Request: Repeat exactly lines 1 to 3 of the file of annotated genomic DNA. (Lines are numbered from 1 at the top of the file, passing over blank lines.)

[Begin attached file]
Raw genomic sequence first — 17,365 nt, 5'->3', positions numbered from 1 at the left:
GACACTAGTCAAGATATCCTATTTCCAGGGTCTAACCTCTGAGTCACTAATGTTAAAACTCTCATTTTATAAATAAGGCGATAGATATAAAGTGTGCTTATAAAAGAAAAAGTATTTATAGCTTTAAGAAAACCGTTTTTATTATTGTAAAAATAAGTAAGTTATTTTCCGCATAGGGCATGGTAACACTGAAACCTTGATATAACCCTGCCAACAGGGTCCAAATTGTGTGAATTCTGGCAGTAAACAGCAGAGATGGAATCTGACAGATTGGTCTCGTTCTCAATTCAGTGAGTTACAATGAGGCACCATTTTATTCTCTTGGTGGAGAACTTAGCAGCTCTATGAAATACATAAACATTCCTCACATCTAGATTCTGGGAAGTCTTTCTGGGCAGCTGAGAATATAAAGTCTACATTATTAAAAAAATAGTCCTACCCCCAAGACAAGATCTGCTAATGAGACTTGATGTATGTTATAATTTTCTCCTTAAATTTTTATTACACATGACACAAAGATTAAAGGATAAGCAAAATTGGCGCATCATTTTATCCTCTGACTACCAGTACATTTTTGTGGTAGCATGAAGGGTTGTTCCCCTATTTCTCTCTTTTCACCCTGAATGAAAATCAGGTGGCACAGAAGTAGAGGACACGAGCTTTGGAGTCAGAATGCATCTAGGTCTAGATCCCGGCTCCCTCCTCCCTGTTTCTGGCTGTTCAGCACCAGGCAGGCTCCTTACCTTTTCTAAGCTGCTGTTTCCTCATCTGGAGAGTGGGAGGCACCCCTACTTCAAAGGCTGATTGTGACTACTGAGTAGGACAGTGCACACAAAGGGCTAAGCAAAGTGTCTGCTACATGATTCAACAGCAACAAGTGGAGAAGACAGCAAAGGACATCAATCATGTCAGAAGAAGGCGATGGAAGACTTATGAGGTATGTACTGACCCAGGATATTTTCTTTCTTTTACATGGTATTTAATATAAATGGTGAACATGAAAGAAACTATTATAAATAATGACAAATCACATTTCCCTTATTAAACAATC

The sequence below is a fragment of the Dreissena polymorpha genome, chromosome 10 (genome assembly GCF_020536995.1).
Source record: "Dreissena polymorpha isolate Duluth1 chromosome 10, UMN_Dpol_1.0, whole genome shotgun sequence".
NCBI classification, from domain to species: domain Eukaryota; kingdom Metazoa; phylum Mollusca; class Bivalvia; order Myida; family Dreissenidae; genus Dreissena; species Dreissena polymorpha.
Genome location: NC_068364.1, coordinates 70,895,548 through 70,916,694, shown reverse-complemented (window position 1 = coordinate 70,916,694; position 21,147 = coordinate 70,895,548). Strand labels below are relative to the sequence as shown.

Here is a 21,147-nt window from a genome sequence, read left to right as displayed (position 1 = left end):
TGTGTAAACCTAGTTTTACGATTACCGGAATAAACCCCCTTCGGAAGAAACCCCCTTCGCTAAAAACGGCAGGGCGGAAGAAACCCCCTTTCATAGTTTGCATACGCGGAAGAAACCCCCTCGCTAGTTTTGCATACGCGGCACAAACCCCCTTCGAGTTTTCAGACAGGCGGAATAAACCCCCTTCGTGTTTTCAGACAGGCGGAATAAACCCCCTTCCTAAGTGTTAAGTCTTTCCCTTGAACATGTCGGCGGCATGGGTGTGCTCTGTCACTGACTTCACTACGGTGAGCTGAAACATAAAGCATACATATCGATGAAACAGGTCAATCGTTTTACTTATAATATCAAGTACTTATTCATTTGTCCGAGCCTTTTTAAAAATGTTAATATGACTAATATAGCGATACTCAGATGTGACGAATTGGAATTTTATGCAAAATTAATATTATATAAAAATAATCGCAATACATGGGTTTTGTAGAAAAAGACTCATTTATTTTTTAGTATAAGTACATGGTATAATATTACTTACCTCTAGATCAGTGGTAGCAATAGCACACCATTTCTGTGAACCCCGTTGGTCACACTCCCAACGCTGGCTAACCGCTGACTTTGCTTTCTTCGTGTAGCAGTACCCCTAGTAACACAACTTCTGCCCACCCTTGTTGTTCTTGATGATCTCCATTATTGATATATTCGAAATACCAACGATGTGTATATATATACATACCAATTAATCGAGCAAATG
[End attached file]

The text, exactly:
Raw genomic sequence first — 17,365 nt, 5'->3', positions numbered from 1 at the left:
GACACTAGTCAAGATATCCTATTTCCAGGGTCTAACCTCTGAGTCACTAATGTTAAAACTCTCATTTTATAAATAAGGCGATAGATATAAAGTGTGCTTATAAAAGAAAAAGTATTTATAGCTTTAAGAAAACCGTTTTTATTATTGTAAAAATAAGTAAGTTATTTTCCGCATAGGGCATGGTAACACTGAAACCTTGATATAACCCTGCCAACAGGGTCCAAATTGTGTGAATTCTGGCAGTAAACAGCAGAGATGGAATCTGACAGATTGGTCTCGTTCTCAATTCAGTGAGTTACAATGAGGCACCATTTTATTCTCTTGGTGGAGAACTTAGCAGCTCTATGAAATACATAAACATTCCTCACATCTAGATTCTGGGAAGTCTTTCTGGGCAGCTGAGAATATAAAGTCTACATTATTAAAAAAATAGTCCTACCCCCAAGACAAGATCTGCTAATGAGACTTGATGTATGTTATAATTTTCTCCTTAAATTTTTATTACACATGACACAAAGATTAAAGGATAAGCAAAATTGGCGCATCATTTTATCCTCTGACTACCAGTACATTTTTGTGGTAGCATGAAGGGTTGTTCCCCTATTTCTCTCTTTTCACCCTGAATGAAAATCAGGTGGCACAGAAGTAGAGGACACGAGCTTTGGAGTCAGAATGCATCTAGGTCTAGATCCCGGCTCCCTCCTCCCTGTTTCTGGCTGTTCAGCACCAGGCAGGCTCCTTACCTTTTCTAAGCTGCTGTTTCCTCATCTGGAGAGTGGGAGGCACCCCTACTTCAAAGGCTGATTGTGACTACTGAGTAGGACAGTGCACACAAAGGGCTAAGCAAAGTGTCTGCTACATGATTCAACAGCAACAAGTGGAGAAGACAGCAAAGGACATCAATCATGTCAGAAGAAGGCGATGGAAGACTTATGAGGTATGTACTGACCCAGGATATTTTCTTTCTTTTACATGGTATTTAATATAAATGGTGAACATGAAAGAAACTATTATAAATAATGACAAATCACATTTCCCTTATTAAACAATC

The sequence below is a fragment of the Dreissena polymorpha genome, chromosome 10 (genome assembly GCF_020536995.1).